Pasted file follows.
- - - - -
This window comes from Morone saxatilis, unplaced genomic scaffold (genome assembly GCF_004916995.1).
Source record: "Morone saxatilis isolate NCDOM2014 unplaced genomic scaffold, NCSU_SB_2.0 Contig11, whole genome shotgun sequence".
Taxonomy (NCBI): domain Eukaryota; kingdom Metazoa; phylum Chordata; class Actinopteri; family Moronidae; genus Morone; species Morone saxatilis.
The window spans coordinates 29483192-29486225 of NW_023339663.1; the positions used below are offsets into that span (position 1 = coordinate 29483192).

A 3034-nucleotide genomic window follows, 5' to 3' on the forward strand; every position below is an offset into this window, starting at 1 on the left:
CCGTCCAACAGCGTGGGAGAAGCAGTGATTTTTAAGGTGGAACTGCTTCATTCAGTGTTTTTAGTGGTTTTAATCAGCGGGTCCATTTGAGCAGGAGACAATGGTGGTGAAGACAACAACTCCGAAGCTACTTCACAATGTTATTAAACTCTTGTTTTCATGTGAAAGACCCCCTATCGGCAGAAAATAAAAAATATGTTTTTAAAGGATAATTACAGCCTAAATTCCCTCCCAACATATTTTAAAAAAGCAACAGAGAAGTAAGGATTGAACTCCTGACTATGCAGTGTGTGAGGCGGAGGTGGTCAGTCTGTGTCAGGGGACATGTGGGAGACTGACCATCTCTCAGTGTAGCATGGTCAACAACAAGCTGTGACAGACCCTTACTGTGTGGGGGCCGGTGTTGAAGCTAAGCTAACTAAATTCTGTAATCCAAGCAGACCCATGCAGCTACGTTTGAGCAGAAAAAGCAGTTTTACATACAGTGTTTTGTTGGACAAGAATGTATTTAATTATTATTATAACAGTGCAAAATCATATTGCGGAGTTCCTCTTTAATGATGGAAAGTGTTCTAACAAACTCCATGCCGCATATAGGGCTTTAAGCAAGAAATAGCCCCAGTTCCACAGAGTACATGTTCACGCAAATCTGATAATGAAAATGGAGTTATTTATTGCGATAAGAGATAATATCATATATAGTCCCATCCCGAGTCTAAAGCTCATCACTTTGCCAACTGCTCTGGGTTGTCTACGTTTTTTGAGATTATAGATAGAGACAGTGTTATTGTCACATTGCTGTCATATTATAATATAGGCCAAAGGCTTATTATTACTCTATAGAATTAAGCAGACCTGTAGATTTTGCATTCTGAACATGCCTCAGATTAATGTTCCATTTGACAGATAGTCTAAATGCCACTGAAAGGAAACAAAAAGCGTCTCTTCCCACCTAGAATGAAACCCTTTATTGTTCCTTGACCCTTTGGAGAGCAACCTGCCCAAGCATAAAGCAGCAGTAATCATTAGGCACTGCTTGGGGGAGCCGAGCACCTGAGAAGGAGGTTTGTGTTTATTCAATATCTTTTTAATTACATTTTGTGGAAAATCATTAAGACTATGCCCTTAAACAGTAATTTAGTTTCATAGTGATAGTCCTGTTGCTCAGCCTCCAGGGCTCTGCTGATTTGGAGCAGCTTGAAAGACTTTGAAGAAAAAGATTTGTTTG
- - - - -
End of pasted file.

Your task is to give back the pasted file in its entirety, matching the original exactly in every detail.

This window comes from Morone saxatilis, unplaced genomic scaffold (genome assembly GCF_004916995.1).
Source record: "Morone saxatilis isolate NCDOM2014 unplaced genomic scaffold, NCSU_SB_2.0 Contig11, whole genome shotgun sequence".
Taxonomy (NCBI): domain Eukaryota; kingdom Metazoa; phylum Chordata; class Actinopteri; family Moronidae; genus Morone; species Morone saxatilis.
The window spans coordinates 29483192-29486225 of NW_023339663.1; the positions used below are offsets into that span (position 1 = coordinate 29483192).

A 3034-nucleotide genomic window follows, 5' to 3' on the forward strand; every position below is an offset into this window, starting at 1 on the left:
CCGTCCAACAGCGTGGGAGAAGCAGTGATTTTTAAGGTGGAACTGCTTCATTCAGTGTTTTTAGTGGTTTTAATCAGCGGGTCCATTTGAGCAGGAGACAATGGTGGTGAAGACAACAACTCCGAAGCTACTTCACAATGTTATTAAACTCTTGTTTTCATGTGAAAGACCCCCTATCGGCAGAAAATAAAAAATATGTTTTTAAAGGATAATTACAGCCTAAATTCCCTCCCAACATATTTTAAAAAAGCAACAGAGAAGTAAGGATTGAACTCCTGACTATGCAGTGTGTGAGGCGGAGGTGGTCAGTCTGTGTCAGGGGACATGTGGGAGACTGACCATCTCTCAGTGTAGCATGGTCAACAACAAGCTGTGACAGACCCTTACTGTGTGGGGGCCGGTGTTGAAGCTAAGCTAACTAAATTCTGTAATCCAAGCAGACCCATGCAGCTACGTTTGAGCAGAAAAAGCAGTTTTACATACAGTGTTTTGTTGGACAAGAATGTATTTAATTATTATTATAACAGTGCAAAATCATATTGCGGAGTTCCTCTTTAATGATGGAAAGTGTTCTAACAAACTCCATGCCGCATATAGGGCTTTAAGCAAGAAATAGCCCCAGTTCCACAGAGTACATGTTCACGCAAATCTGATAATGAAAATGGAGTTATTTATTGCGATAAGAGATAATATCATATATAGTCCCATCCCGAGTCTAAAGCTCATCACTTTGCCAACTGCTCTGGGTTGTCTACGTTTTTTGAGATTATAGATAGAGACAGTGTTATTGTCACATTGCTGTCATATTATAATATAGGCCAAAGGCTTATTATTACTCTATAGAATTAAGCAGACCTGTAGATTTTGCATTCTGAACATGCCTCAGATTAATGTTCCATTTGACAGATAGTCTAAATGCCACTGAAAGGAAACAAAAAGCGTCTCTTCCCACCTAGAATGAAACCCTTTATTGTTCCTTGACCCTTTGGAGAGCAACCTGCCCAAGCATAAAGCAGCAGTAATCATTAGGCACTGCTTGGGGGAGCCGAGCACCTGAGAAGGAGGTTTGTGTTTATTCAATATCTTTTTAATTACATTTTGTGGAAAATCATTAAGACTATGCCCTTAAACAGTAATTTAGTTTCATAGTGATAGTCCTGTTGCTCAGCCTCCAGGGCTCTGCTGATTTGGAGCAGCTTGAAAGACTTTGAAGAAAAAGATTTGTTTG